Deal Me In – Week 25 Wrap Up


Week 25 finds me delinquent again, and it was kind of a slow week for us, posting-wise, but below are links to new Deal Me In entries since our last update:

Dale spends time with Jack London again, reading his short story “Negore the Coward.” Read what he thought about it at

Katherine read “The Sepia Postcard” by Steven Millhauser (our group’s most-read author so far this year) and includes a great card trick by David Copperfield featuring a young Jane Seymour

I drew a wild card (two of hearts) so decided to indulge my penchant for exploring lesser-known authors with a local connection, reading Joanna Parypinski’s “The Garden

Well, that’s it for this week. See you next time for week 26 – the halfway point!

Negore the Coward by Jack London


This story was my 40th of the year as part of my annual short story reading “project: deal me in.” I had just re-started my reading of London’s novella, “Before Adam,” this week, but apparently the hand of fate decided I needed even more Jack London, as I drew the eight of clubs from my dwindling deck…


What makes a coward? We all know that there is a fine line between cowardice and discretion (that better part of valor), but how often is one only perceived as a coward when, in reality, he is not – or may even be the opposite. I became aware of this concept at a very young age. One of my earliest memories of watching television was seeing re-runs of the old Chuck Connors western series, Branded. I admit I was probably just attracted to the opening intro and song, but the point was, though thought one, Chuck Connors was definitely NOT a coward. I mean,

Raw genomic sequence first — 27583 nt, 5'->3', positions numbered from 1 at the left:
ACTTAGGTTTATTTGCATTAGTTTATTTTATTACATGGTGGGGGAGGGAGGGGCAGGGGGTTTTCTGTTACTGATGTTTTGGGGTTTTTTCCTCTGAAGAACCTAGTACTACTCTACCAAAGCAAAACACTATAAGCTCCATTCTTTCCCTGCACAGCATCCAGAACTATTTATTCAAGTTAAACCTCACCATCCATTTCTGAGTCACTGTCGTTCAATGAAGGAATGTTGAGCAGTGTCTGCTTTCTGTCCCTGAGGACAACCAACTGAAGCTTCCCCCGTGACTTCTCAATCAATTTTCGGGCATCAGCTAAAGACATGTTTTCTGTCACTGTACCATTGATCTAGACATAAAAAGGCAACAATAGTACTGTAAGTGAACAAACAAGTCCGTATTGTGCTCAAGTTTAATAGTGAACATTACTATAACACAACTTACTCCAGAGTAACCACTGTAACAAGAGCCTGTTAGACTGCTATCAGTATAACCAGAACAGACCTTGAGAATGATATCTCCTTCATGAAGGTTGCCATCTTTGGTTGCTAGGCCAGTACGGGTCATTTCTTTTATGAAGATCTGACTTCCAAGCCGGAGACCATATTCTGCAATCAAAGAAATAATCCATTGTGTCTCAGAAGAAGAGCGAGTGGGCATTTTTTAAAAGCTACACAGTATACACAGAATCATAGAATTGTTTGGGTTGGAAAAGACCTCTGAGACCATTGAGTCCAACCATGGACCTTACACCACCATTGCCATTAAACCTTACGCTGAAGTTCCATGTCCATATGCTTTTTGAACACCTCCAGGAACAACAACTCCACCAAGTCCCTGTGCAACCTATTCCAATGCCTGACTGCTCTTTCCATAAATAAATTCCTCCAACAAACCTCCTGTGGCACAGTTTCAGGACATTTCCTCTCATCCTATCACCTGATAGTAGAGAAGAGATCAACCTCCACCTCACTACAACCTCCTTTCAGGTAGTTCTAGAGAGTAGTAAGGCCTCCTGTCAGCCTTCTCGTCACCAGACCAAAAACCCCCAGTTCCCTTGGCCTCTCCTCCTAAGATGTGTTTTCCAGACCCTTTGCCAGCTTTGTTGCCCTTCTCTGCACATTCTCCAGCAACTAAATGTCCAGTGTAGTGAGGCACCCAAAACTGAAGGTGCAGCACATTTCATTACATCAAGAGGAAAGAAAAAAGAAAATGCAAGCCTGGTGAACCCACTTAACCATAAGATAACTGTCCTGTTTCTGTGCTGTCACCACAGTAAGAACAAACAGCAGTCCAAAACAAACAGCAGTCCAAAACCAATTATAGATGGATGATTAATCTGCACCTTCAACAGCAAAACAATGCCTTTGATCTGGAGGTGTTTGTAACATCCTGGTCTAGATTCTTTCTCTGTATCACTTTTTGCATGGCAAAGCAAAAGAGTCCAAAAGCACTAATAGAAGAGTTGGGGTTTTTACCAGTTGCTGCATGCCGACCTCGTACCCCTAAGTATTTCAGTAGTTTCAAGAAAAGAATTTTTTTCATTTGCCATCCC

look at him! :-).


Anyway, in Jack London’s short story, Negore the Coward, the title character’s thought to be a coward, and from the perspective of others, including the woman he loves, he seems to be nothing but a coward. The setting of the story is in mid-nineteenth century Alaska, where Negore and his native tribe are fleeing a ruthless band of Russians (Alaska was Russian territory until we “bought it” from them, remember?). He has disappeared from the tribe, but returns and catches up to Oona, who he calls “his woman” and her father, the blinded Kinoos, whose bravery from a previous showdown with the Russians is the stuff of legend.

When Negore explains his side of the story, Oona admits she may have misjudged him, but as there were no witnesses to Negore’s version, he still must prove himself to her with an act of bravery equal to that of her father – “Art thou willing to do no less than what Old Kinoos hath done?” Of course he is, which sets up the climax of the story.

Read it for yourself for free online here.

I’ve really enjoyed a Jack London “reading renaissance” the past year or so, for which i’d like to thank my blogging colleague, Dale, over at Mirror with Clouds, who through several posts helped me remember how great a writer London is. What about you? Have you read any of Jack London’s short stories?

(“Jay not like a story by Jack London? ‘Impocerous!'”)